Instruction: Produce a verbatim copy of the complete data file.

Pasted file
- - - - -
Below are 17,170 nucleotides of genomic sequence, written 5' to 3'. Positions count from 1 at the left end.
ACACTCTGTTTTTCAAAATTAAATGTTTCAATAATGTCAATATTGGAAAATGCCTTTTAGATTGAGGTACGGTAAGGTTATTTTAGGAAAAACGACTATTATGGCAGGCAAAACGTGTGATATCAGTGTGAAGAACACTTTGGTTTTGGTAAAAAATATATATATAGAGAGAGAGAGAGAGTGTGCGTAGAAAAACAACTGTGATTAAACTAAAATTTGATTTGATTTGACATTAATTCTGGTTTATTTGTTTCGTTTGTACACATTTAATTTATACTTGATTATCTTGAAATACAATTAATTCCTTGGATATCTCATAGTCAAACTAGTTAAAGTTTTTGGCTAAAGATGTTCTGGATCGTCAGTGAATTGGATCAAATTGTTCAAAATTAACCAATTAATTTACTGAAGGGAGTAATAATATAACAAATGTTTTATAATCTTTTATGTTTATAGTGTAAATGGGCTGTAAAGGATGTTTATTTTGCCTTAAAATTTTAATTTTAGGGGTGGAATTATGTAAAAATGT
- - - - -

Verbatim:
Below are 17,170 nucleotides of genomic sequence, written 5' to 3'. Positions count from 1 at the left end.
ACACTCTGTTTTTCAAAATTAAATGTTTCAATAATGTCAATATTGGAAAATGCCTTTTAGATTGAGGTACGGTAAGGTTATTTTAGGAAAAACGACTATTATGGCAGGCAAAACGTGTGATATCAGTGTGAAGAACACTTTGGTTTTGGTAAAAAATATATATATAGAGAGAGAGAGAGAGTGTGCGTAGAAAAACAACTGTGATTAAACTAAAATTTGATTTGATTTGACATTAATTCTGGTTTATTTGTTTCGTTTGTACACATTTAATTTATACTTGATTATCTTGAAATACAATTAATTCCTTGGATATCTCATAGTCAAACTAGTTAAAGTTTTTGGCTAAAGATGTTCTGGATCGTCAGTGAATTGGATCAAATTGTTCAAAATTAACCAATTAATTTACTGAAGGGAGTAATAATATAACAAATGTTTTATAATCTTTTATGTTTATAGTGTAAATGGGCTGTAAAGGATGTTTATTTTGCCTTAAAATTTTAATTTTAGGGGTGGAATTATGTAAAAATGT